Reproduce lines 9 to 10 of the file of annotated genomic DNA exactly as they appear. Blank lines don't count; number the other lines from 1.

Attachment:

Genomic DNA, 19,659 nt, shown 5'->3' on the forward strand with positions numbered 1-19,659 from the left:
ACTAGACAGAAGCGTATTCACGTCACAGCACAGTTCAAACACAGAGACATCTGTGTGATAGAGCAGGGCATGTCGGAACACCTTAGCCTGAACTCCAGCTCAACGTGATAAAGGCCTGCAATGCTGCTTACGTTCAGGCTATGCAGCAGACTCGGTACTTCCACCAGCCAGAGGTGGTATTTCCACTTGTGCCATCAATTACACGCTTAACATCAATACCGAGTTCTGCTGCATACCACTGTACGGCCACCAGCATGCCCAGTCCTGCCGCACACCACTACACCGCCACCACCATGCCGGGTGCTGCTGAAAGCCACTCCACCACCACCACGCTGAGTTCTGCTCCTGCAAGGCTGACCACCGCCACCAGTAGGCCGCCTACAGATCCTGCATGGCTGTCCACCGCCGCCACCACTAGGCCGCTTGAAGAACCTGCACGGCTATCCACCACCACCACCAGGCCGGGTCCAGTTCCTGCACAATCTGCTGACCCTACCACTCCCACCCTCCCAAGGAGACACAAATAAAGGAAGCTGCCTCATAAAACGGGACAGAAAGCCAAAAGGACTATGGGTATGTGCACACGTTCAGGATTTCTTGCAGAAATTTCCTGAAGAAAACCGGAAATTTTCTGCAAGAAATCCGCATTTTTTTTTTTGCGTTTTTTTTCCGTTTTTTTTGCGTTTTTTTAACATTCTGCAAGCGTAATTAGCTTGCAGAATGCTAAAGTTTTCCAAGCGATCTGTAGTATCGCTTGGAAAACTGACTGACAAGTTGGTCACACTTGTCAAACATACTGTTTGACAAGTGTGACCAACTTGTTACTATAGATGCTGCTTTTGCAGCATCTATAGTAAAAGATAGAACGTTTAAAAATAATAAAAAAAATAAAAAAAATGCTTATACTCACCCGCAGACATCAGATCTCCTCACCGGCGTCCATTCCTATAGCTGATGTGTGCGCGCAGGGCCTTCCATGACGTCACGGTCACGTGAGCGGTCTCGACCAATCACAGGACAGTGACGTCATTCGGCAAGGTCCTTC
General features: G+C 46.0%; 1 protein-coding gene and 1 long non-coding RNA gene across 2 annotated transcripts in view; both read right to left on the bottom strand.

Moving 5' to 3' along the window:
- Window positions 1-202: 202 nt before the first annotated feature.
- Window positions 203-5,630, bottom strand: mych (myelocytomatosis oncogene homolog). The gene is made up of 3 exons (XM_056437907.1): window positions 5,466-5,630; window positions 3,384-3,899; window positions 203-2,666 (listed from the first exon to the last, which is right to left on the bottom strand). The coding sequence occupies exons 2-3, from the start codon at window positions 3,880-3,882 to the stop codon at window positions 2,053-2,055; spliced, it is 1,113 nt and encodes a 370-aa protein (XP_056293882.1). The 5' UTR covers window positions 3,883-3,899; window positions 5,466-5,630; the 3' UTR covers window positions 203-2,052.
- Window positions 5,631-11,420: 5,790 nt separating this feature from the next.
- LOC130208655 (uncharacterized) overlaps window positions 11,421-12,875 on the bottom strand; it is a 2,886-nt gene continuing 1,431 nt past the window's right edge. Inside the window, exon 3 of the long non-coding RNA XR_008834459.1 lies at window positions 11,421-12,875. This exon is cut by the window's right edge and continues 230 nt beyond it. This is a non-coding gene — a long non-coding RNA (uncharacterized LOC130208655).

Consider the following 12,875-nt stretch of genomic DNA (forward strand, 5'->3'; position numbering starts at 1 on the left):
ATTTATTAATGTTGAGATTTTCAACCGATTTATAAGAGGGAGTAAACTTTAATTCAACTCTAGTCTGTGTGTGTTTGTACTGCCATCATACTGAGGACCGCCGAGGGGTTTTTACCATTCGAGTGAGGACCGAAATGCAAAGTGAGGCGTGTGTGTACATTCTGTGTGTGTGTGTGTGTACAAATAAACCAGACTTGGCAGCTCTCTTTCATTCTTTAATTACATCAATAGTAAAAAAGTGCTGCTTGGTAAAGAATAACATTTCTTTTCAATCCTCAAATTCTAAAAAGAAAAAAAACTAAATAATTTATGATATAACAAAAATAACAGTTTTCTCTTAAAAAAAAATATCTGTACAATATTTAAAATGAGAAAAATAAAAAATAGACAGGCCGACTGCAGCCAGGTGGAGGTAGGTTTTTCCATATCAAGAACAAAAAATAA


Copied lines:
Consider the following 12,875-nt stretch of genomic DNA (forward strand, 5'->3'; position numbering starts at 1 on the left):
ATTTATTAATGTTGAGATTTTCAACCGATTTATAAGAGGGAGTAAACTTTAATTCAACTCTAGTCTGTGTGTGTTTGTACTGCCATCATACTGAGGACCGCCGAGGGGTTTTTACCATTCGAGTGAGGACCGAAATGCAAAGTGAGGCGTGTGTGTACATTCTGTGTGTGTGTGTGTGTACAAATAAACCAGACTTGGCAGCTCTCTTTCATTCTTTAATTACATCAATAGTAAAAAAGTGCTGCTTGGTAAAGAATAACATTTCTTTTCAATCCTCAAATTCTAAAAAGAAAAAAAACTAAATAATTTATGATATAACAAAAATAACAGTTTTCTCTTAAAAAAAAATATCTGTACAATATTTAAAATGAGAAAAATAAAAAATAGACAGGCCGACTGCAGCCAGGTGGAGGTAGGTTTTTCCATATCAAGAACAAAAAATAA